• Towing: Before we bought our "big" Scamp 5th wheel we looked at pop-up trailers, and one thing that surprised me was that pop-up trailers with similar equipment weigh more. The biggest difference when you're towing is you can see through your rear-view mirror and over the top of a pop-up, but not so well that you can depend on seeing what's behind your trailer. You can see a truck, but lower-profile vehicles, like a sedans, can hide in your trailer's blind spot.
  • Something else to consider when you're towing: when you pull in to a rest stop with a fiberglass trailer you can hop out of the car and into the trailer, sit down at the dinette, have a bite to eat, take a nap, use the pot, and grab a cold soda out of the 'fridge when you get under way again. Not so with a pop-up.
  • One more advantage of an egg is there are lots of easily accessible places to put things. A pop-up trailer might have a little under-the-counter storage space and some harder to access storage areas under the dinette, but fiberglass trailers usually have easy-to-access, eye-level upper cabinets that ring the ceiling, small vertical closets with hang space and space under the counters and dinette benches, all of which is accessible without raising the lid and sliding out the beds.
As for maintainance, it sounds like you already have a pretty good idea of what's involved and what to look for. As with boats, some used trailers are ready to take out the first day you own them, others are neglected hulls that leak. Take a look at the Buyer's Checklist for some good ideas on what to look for.

peterh is offline   Reply With Quote
Old 09-17-2009, 05:09 PM   #7
Frederick L. Simson's Avatar
Name: Frederick
Trailer: Fiber Stream
Posts: 8,125
Send a message via AIM to Frederick L. Simson

Is there a spot where [b]brand specific "things to watch for" can be found?
Um, Every molded fiberglass trailer out there has potential for failures in one system or another. These trailers are more alike than different.
Frederick - The Scaleman
1978 Fiber Stream 16 named "Eggstasy" & 1971 Compact Jr. named "Boomerang"
Frederick L. Simson is offline   Reply With Quote
Old 09-17-2009, 05:33 PM   #8
Senior Member
Trailer: Casita 17 ft Spirit Deluxe / Infiniti SUV
Posts: 123
Because they're difficult to heat and keep warm, a pop-up has a substantially shorter camping season than a FGRV or---heaven forbid---a conventional RV.
George Cathcart is offline   Reply With Quote
Old 09-17-2009, 06:49 PM   #9
Senior Member
Donna D.'s Avatar
Name: Donna D
Trailer: Escape 5.0 TA, 2014
Posts: 23,914
Think of it this way maybe... if you buy a fiberglass trailer and don't like it or it doesn't suite your needs... you can sell it and pretty quickly because they're in demand. If you buy a popup and don't like it or it doesn't suite your needs... how long is it going to take to sell?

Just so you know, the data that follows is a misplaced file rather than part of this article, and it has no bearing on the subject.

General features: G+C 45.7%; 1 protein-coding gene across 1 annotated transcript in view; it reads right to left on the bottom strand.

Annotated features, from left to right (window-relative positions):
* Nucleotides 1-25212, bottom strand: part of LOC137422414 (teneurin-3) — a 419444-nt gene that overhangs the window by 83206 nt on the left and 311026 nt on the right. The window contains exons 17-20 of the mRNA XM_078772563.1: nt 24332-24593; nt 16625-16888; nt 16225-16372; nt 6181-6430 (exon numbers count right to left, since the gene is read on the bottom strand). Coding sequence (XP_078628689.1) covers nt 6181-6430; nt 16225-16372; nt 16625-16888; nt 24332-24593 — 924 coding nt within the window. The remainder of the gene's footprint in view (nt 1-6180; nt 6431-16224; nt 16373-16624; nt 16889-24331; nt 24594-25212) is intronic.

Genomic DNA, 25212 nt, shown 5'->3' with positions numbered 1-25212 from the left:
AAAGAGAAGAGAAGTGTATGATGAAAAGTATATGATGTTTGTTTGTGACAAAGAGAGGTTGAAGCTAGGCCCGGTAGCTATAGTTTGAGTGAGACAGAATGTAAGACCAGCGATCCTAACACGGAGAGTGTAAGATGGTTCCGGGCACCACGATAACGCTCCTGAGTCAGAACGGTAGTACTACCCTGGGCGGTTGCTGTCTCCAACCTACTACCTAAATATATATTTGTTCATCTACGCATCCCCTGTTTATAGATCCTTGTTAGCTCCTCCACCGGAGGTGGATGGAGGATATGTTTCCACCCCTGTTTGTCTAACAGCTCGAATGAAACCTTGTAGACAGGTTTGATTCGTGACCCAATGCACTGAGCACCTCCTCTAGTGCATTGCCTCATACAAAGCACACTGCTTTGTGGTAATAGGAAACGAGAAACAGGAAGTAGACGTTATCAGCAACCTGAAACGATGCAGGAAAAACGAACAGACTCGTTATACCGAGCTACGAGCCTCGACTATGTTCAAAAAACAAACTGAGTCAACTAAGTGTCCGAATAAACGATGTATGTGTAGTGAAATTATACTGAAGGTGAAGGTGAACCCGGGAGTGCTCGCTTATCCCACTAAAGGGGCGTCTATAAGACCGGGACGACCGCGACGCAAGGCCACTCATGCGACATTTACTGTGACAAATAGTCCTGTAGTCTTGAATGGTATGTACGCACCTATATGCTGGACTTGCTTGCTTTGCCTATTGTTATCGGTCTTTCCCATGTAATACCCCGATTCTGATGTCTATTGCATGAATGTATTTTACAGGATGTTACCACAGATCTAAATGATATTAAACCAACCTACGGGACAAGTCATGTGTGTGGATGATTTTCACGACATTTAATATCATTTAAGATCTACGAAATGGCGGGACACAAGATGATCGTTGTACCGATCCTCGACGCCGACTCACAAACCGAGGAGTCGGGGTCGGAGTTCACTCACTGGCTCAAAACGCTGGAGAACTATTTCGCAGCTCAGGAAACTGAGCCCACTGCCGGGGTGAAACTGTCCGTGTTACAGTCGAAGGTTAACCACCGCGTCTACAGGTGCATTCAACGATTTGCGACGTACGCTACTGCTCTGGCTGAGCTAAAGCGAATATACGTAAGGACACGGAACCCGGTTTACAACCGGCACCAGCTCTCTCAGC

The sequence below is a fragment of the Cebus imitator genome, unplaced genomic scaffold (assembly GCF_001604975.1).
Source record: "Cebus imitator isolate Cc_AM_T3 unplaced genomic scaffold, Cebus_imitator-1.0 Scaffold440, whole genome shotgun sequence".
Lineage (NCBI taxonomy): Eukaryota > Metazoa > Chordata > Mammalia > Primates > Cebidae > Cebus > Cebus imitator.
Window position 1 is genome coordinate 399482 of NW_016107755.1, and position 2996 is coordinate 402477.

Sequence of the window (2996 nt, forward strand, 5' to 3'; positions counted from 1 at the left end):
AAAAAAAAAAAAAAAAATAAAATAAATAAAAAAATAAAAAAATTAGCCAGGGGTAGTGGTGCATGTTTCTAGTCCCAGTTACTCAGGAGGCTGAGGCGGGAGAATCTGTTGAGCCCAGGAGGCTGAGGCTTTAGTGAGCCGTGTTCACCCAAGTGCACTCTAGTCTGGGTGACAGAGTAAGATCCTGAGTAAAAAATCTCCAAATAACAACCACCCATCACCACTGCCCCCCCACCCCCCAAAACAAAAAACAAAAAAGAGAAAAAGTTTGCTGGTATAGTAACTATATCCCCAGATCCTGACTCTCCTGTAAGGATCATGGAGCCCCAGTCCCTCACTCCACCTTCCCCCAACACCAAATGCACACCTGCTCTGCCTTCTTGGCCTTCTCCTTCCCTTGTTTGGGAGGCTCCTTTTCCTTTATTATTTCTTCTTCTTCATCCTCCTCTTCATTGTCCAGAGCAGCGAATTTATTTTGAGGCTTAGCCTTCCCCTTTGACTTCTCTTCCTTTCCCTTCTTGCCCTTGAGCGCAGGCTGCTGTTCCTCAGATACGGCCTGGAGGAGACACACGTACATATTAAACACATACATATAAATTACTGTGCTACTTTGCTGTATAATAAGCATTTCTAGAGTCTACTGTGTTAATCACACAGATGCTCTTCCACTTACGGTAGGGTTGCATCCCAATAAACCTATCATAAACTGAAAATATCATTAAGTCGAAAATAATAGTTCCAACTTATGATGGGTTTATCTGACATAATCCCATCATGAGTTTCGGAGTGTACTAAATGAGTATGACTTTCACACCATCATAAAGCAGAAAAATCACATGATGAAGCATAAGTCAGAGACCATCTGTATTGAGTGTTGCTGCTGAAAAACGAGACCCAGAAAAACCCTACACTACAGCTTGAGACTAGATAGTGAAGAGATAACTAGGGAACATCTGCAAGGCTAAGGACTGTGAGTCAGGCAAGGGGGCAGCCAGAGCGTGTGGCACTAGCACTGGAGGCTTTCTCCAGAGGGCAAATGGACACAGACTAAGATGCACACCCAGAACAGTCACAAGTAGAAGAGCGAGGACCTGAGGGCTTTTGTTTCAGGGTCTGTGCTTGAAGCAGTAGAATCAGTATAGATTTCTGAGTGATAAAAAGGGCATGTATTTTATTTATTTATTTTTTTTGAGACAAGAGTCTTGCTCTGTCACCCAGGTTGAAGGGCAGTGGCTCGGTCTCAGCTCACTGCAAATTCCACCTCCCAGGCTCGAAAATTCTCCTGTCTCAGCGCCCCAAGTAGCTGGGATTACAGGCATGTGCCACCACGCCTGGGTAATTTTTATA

Donna D.
Ten Forward - 2014 Escape 5.0 TA
Double Yolk - 1988 16' Scamp Deluxe
Donna D. is offline   Reply With Quote
Old 09-17-2009, 07:51 PM   #10
Senior Member
james kent's Avatar
Name: james
Trailer: Boler 1984
Posts: 2,909
Look to the left hand column at the side of the page, under "Document Center", and print off the "Buyers Check List". Take it with you when you look at a trailer.
james kent is offline   Reply With Quote
Old 09-18-2009, 08:03 AM   #11
Junior Member
Trailer: No Trailer Yet
Posts: 28
WOW! Thanks for all the info guys!

On the way to work today I checked the owners manual in my car and was pleasantly surprised to see that it has a tow rating of 3300 lbs, and a transmission cooler as standard equipment (Volvo C-70). Our other vehicles are an Astro van (which can pull 5500 lbs - and has! - Its my work truck) and a Chev Montanna. I think the montanna may be the weakest of the 3, but thats what SWMBO drives, so I'll have to look into its tow rating, and let her decide if she'd be comfortable towing with it.

The buyer's checklist looks pretty comprehensive. Thanks for that info!


Chrs P is offline   Reply With Quote

Currently Active Users Viewing This Thread: 1 (0 members and 1 guests)
Thread Tools Search this Thread
Search this Thread:

Advanced Search
Display Modes

Posting Rules
You may not post new threads
You may not post replies
You may not post attachments
You may not edit your posts

BB code is On
Smilies are On
[IMG] code is On
HTML code is Off
Trackbacks are Off
Pingbacks are Off
Refbacks are Off

Similar Threads
Thread Thread Starter Forum Replies Last Post
Its a scam. Men beware. Vic&Kathy Jokes, Stories & Tall Tales 7 07-12-2010 07:16 AM
Beware Kevin K Jokes, Stories & Tall Tales 8 02-25-2009 08:22 PM
Beware of new Craigslist scam Russ & Marian McLean Classified Archives 9 11-24-2008 01:32 PM
U-Haul hitches- Beware John Perry General Chat 6 04-06-2008 01:32 PM

» Upcoming Events
No events scheduled in
the next 465 days.
» Virginia Campgrounds

Reviews provided by

Our Communities

Our communities encompass many different hobbies and interests, but each one is built on friendly, intelligent membership.

» More about our Communities

Automotive Communities

Our Automotive communities encompass many different makes and models. From U.S. domestics to European Saloons.

» More about our Automotive Communities

Marine Communities

Our Marine websites focus on Cruising and Sailing Vessels, including forums and the largest cruising Wiki project on the web today.

» More about our Marine Communities

Copyright 2002-2015 Social Knowledge, LLC All Rights Reserved.

All times are GMT -6. The time now is 01:48 PM.

Powered by vBulletin® Version 3.8.8 Beta 1
Copyright ©2000 - 2016, vBulletin Solutions, Inc.